This study aimed to examine the extent to which some of the principles of the Buurtzorg model could be adapted for community nursing in the United Kingdom.
A community nursing model based on the Buurtzorg approach was piloted from June 2017–August 2018 with a team of nurses co-located in a single general practice in the Borough of Tower Hamlets, East London, UK. The initiative was evaluated using a participatory methodology known as the Researcher-in-Residence model. Qualitative data were collected using participant observation of meetings and semi-structured interviews with nurse team members, senior managers, patients/carers and other local stakeholders such as General Practitioners (GP) and social workers. A thematic framework analysis of the data was carried out.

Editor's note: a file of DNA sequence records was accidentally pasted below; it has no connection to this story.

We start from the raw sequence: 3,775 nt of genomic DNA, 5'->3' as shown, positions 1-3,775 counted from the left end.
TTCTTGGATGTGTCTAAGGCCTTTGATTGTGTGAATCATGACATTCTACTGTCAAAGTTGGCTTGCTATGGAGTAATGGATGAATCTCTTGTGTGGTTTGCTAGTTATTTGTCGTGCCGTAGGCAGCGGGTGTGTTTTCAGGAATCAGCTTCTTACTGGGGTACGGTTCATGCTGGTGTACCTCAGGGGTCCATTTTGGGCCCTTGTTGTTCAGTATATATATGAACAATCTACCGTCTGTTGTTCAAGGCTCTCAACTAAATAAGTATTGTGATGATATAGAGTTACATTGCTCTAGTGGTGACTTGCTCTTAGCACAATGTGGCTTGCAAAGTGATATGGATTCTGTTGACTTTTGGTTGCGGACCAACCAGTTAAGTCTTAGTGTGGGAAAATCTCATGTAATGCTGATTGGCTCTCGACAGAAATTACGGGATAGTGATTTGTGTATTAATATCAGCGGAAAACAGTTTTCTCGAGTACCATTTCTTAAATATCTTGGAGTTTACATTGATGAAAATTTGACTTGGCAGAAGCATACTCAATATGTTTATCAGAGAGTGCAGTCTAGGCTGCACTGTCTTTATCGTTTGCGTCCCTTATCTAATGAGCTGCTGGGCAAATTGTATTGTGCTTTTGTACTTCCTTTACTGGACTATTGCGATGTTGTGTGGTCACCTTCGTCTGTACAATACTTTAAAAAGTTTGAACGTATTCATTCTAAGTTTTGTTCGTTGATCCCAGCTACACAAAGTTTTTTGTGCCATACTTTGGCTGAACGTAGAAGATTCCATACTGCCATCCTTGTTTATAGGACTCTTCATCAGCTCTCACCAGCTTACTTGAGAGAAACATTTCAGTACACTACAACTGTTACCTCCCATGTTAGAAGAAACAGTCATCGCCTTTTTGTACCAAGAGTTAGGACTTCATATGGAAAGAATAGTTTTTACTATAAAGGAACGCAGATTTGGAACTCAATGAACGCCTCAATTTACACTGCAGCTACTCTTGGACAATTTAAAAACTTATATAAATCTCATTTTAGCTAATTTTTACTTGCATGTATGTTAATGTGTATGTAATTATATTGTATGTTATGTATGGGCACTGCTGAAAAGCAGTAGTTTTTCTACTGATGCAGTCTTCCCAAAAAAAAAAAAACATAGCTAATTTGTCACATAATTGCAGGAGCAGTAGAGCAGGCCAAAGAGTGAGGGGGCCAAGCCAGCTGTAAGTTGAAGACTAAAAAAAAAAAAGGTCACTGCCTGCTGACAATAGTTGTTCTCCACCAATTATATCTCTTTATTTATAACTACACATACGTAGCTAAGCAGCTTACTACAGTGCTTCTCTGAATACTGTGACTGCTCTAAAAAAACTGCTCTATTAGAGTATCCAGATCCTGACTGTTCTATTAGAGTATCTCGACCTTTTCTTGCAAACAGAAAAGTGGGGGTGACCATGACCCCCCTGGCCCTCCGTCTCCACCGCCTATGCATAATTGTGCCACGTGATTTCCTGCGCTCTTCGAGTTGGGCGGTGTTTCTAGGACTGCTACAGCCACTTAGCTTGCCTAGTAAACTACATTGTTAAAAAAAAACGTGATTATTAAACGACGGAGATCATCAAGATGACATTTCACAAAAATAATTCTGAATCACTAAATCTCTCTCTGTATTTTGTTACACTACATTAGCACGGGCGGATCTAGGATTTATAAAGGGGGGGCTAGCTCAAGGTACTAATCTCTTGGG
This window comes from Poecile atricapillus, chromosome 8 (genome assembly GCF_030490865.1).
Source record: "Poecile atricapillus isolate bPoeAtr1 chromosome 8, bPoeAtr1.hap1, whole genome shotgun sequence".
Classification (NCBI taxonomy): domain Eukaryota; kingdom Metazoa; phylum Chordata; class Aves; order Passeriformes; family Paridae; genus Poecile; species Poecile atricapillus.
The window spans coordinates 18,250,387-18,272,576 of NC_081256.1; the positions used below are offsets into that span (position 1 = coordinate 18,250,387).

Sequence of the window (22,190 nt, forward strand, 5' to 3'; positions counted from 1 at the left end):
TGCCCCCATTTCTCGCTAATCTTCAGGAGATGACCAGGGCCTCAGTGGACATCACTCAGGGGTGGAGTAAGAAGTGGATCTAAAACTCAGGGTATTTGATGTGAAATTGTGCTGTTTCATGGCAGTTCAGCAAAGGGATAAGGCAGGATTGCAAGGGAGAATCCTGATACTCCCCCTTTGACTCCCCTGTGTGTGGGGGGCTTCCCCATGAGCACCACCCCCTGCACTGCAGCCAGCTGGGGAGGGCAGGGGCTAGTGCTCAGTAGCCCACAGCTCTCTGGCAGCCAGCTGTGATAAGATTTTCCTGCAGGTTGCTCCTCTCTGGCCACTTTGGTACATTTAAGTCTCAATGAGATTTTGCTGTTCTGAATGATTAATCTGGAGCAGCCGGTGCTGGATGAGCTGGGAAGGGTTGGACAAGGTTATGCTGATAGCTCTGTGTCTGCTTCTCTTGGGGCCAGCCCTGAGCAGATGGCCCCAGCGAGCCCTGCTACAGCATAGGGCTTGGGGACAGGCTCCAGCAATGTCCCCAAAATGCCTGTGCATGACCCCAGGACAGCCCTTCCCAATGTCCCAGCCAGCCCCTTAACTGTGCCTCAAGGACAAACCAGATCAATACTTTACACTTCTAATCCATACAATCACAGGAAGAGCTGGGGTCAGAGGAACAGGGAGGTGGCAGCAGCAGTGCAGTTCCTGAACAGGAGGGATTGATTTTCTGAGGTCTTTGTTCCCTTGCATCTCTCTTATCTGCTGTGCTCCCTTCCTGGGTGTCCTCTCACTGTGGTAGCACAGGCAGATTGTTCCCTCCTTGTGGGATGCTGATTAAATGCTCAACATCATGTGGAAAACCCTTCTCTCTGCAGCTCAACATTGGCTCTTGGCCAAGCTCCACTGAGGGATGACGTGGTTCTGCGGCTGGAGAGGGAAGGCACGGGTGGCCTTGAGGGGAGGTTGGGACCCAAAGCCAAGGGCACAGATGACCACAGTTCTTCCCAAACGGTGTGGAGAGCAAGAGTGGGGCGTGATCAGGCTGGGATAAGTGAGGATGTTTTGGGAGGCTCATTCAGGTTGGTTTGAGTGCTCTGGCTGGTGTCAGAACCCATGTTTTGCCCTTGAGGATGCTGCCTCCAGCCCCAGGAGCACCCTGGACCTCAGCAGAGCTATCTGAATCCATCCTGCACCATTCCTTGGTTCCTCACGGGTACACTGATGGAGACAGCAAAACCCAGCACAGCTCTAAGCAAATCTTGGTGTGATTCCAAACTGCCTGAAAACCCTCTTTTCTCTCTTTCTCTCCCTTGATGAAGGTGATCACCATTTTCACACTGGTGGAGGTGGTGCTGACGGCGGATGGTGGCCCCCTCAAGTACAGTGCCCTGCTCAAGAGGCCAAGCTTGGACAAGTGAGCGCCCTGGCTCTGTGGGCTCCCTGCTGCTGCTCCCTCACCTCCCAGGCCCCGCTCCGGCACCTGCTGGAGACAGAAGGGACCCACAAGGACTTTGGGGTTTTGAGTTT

The findings of this evaluation suggested that it may prove challenging to directly transfer the Buurtzorg model to the UK health system. However it identify that there are some principles which are adaptable, or could be aspired to, within community nursing. Promoting greater independence among patients while improving access and continuity of care, more flexible working for community nurses, forming effective inter-professional partnerships and empowering frontline staff are all adaptable principles of the Buurtzorg model that ought to be prioritised as part of community care development. Some of these principles also align with integrated care approaches and combining them with the provision of Reablement services and care-coordination present in the NCT model evaluated here, provides important learning for the development of service integration in community care.
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